When Keith Sanford joined First Tennessee Bank as a management trainee 31 years ago, the young college grad was among nearly 500 employees for the bank in Chattanooga.
Since then, First Tennessee has quadrupled its deposits but cut its staff in half. The 52-year-old banker said technology has trimmed office operations. But as the new market president in Chattanooga, Sanford wants to keep the bank’s front-line staff and the bank’s 28 offices in Hamilton, Bradley and Catoosa counties.
With more than $2 billion in deposits in the region, First Tennessee edged ahead of SunTrust Bank in 2010 to become the biggest bank as measured in local deposits.
Through the financial upheaval since the 2008 mortgage meltdown, however, the parent company of First Tennessee — First Horizon Corp. — sold both its nationwide mortgage division and its insurance company this spring.
“We’re a smaller company, but we’re back to our core business in banking in Tennessee and adjacent markets,” Sanford said.
Sanford, who this month succeeded Frank Schriner who is retiring after 17 years as head of the Chattanooga First Tennessee Bank, talked with business editor Dave Flessner about the outlook for First Tennessee and the banking industry.
Q: What is your assessment of the banking market in Chattanooga?
A: I think it’s the best place to be in Tennessee. Chattanooga is a vibrant community and it’s a whole lot easier to bank in a growing community than in a stagnant or declining one. We obviously had some problems through the recession as a community and our bank had some bad loans and some properties we had to foreclose on. But I think Chattanooga is coming out of that downward cycle and is back on a growth spurt.
Q: How is loan demand?
A: We did see a decline in activity in the previous couple of years because of the slowdown in economic activity. But in the past 12 months, we’ve actually had an uptick and we’re growing a little bit. The one thing that banks found out in recent years is that we make money the old-fashioned way, which is getting fees and revenues from loans. If you don’t make loans, you don’t make much money.
Q: The Dodd-Frank Wall Street Reform and Consumer Protection Act is cutting what issuers like First Tennessee may charge retailers for debit card services to 21 cents per transaction, plus 0.05 percent of the transaction’s amount. That is less than half of what was previously charged. What impact is that having on other bank fees?
A: We are having to raise some of our fees and make fewer offers for free checking and other services. Basically, debit card transactions and other fees allowed us in the past to provide free checking, which was really a loss leader for our bank.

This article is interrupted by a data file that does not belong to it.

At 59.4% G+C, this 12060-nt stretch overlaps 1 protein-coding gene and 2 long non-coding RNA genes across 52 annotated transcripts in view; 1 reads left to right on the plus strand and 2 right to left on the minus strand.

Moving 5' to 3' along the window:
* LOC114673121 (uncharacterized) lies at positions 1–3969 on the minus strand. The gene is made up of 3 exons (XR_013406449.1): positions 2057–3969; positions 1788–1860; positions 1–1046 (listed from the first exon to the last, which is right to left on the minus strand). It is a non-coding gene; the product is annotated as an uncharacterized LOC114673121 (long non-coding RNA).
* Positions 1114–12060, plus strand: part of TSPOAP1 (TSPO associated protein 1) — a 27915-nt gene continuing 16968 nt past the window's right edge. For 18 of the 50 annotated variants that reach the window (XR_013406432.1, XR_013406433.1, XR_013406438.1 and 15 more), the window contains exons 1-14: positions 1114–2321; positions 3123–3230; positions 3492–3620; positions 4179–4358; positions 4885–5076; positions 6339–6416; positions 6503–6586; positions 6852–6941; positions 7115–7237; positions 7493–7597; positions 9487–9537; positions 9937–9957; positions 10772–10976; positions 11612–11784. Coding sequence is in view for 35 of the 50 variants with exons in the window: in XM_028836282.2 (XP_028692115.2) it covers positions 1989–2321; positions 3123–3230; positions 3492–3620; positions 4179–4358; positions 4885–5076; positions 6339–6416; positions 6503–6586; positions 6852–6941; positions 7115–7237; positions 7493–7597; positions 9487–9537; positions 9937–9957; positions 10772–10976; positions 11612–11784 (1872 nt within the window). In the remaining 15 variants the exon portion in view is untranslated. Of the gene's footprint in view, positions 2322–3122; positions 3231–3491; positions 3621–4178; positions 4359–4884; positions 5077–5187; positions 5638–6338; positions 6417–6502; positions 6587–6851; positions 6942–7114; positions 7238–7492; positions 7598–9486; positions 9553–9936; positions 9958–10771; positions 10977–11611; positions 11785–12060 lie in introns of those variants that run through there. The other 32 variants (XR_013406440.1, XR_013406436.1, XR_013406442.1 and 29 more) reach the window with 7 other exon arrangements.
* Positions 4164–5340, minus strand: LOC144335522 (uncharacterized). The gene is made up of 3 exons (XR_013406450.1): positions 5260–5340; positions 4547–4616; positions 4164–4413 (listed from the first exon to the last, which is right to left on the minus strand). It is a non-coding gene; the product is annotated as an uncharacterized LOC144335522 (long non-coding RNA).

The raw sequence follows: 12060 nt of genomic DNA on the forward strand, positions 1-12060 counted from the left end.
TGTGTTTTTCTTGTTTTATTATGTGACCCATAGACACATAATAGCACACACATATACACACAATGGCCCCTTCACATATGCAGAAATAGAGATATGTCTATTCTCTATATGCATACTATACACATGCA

But there are still ways not to pay a fee if you have a direct deposit to your account and get a electronic statement you can still qualify to waive any service charge.
Q: With the growth of electronic banking, do you foresee cutting the number of bank branches First Tennessee operates?
A: We’re going to try to continue to operate all of our branches and expand where there is growth because we want to keep our customers happy. Teller transactions are dropping about 2 percent a year, but people still use tellers, and one of the biggest reasons people open an account at a bank is convenience, location and hours. So we try to be as convenient as we can.
We actually operate a bigger bank (in deposits) with fewer branches in Chattanooga than either Regions or SunTrust. We’re a little more efficient, but we operate more hours. One of the things we have done is to use more part-time workers, which fits the needs of a lot of college students, mothers and others who only want to work part of the week. Roughly a quarter of our tellers and about 20 percent of our customer service representatives are part time so we can cover our 60 hours a week of banking operations.
Q: First Tennessee is not a national bank but it is also is bigger than a community bank. What is your niche in the Chattanooga market?
A: We’re Tennessee’s bank. We operate here in Tennessee for Tennesseans. We’re big enough to bring the products, services and expertise that consumers of most any size may need, but we’re small enough to have that hometown feel. We pride ourselves on community service.
We want to grow where the demographics lead us so eventually we expect to go more into North Georgia. It’s still close enough that our name is well known.
We’re concentrating in banking, which is what we think we’re good at. But as our old tag line used to say, “All things financial.” We offer wealth management, lending, deposits and retirement planning to meet whatever is our customers’ financial need.